A good example of where this works in practice includes sectors such as agriculture, where farmers install cameras to monitor the conditions of animals or to optimize water usage by keeping track of crop conditions using moisture sensors. Rather than face challenges in terms of processing time and sending video streams outside the farm, using fog nodes requires less bandwidth and can handle computing on site. It also means multiple video streams can be processed at the same time.
Meanwhile, in the energy sector, fog nodes can speed up the ability to make decisions, such as changing the temperature based on sensor data from within a power plant. Similar advantages can be seen in adjacent markets, including oil and gas, telematics, forestry and even seismology, helping detect earthquakes and related seismic activity.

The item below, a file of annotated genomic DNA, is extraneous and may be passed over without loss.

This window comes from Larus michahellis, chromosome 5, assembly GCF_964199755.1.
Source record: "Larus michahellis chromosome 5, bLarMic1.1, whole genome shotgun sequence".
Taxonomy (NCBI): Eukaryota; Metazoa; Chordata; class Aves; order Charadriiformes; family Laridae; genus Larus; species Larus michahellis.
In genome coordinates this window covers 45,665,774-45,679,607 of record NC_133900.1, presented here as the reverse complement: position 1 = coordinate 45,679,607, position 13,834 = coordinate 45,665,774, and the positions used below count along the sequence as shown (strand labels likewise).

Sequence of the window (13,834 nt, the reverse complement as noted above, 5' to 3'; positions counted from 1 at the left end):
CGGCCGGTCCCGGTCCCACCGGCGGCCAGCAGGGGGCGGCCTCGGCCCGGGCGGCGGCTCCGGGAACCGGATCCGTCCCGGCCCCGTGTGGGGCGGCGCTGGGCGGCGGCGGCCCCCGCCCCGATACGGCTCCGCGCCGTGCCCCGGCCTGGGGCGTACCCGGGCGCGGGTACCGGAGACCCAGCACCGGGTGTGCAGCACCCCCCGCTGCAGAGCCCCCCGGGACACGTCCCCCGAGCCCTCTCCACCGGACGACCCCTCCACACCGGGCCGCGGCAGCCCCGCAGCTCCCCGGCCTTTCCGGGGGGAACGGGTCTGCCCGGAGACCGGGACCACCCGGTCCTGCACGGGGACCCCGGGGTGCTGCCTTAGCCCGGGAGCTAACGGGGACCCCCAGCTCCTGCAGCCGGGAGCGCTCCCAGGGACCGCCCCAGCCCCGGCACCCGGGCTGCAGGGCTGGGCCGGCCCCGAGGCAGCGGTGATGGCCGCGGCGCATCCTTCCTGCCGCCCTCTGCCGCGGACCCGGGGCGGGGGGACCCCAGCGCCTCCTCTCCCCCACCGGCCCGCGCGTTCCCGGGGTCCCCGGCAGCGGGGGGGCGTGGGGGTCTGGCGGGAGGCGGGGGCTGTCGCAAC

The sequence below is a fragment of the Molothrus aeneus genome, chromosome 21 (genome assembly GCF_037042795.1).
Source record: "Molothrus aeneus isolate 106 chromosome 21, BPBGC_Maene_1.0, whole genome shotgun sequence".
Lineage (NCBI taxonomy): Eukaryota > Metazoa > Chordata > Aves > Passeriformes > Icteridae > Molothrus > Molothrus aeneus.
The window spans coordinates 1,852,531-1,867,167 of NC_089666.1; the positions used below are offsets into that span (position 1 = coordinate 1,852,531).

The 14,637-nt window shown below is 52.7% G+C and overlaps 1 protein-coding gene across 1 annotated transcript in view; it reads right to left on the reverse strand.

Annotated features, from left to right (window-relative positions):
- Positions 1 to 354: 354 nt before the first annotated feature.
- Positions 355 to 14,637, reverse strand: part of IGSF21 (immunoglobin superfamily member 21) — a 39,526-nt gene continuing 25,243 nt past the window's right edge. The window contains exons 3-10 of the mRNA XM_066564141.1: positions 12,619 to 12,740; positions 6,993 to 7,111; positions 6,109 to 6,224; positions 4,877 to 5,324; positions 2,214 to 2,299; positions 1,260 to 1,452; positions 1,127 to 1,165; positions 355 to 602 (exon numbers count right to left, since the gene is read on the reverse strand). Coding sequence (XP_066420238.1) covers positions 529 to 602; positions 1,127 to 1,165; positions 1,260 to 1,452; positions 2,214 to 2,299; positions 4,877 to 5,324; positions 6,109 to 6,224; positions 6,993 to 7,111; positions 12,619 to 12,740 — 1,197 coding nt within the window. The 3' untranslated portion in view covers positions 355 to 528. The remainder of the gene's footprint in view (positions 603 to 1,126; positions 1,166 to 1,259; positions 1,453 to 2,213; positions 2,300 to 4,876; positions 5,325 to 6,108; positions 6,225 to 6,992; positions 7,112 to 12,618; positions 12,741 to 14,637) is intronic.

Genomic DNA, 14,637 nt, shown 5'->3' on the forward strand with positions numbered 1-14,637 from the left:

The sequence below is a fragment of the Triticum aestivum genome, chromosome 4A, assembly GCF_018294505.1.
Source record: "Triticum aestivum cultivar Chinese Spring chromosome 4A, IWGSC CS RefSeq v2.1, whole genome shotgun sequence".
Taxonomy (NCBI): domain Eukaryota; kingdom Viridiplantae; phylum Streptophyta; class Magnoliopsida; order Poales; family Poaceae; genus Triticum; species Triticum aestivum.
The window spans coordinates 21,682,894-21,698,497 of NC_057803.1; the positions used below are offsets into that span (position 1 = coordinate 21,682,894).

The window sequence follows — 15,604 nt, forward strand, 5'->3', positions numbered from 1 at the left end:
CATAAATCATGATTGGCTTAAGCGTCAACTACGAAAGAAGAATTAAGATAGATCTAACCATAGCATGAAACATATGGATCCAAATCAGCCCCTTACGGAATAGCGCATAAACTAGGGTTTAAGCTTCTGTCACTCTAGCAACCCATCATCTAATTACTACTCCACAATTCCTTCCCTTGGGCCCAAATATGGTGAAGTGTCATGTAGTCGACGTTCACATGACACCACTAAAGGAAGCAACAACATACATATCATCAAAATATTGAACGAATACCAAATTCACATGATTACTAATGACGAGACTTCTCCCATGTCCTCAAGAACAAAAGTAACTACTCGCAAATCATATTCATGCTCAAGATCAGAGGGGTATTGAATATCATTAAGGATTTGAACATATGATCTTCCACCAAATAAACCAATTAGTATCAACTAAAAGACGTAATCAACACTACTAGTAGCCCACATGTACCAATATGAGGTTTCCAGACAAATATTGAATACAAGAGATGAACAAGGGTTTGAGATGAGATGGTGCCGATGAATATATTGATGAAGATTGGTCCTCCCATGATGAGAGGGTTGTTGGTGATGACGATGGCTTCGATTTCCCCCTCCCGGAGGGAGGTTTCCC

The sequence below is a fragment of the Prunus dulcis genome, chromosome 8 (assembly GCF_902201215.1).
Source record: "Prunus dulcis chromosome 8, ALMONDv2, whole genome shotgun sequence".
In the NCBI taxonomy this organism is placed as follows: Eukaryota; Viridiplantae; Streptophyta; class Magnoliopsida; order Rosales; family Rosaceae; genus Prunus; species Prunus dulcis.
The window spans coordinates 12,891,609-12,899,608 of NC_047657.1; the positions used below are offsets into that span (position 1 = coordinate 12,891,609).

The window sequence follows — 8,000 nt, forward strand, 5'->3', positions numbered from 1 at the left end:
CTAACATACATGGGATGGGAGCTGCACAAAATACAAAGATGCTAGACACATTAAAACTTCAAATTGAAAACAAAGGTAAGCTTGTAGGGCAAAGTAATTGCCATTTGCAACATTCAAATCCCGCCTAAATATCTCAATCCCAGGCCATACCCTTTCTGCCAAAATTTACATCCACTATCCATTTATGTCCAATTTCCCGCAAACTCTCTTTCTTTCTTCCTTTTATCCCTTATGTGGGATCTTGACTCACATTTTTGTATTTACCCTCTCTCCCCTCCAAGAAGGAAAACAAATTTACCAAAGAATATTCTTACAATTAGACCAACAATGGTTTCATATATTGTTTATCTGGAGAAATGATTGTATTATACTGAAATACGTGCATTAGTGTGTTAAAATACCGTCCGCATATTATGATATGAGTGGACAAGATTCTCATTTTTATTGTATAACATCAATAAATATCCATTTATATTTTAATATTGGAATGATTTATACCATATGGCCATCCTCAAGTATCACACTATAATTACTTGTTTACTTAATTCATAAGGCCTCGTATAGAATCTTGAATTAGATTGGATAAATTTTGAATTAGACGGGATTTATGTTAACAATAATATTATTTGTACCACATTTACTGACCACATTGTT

In general, fog is often deployed in areas where data and connectivity is highly distributed over a WAN or areas with limited bandwidth or intermittent network access.
It is important to recognize that the answer to the question "What is fog computing?" is not "a replacement for the cloud." Fog nodes can use core cloud capabilities to gather data in central locations. In other circumstances, though, the fog can be completely distributed, offering organizations flexibility in where they apply the technology for maximum business value.
Learn more about how to take advantage of both fog and edge computing in your business.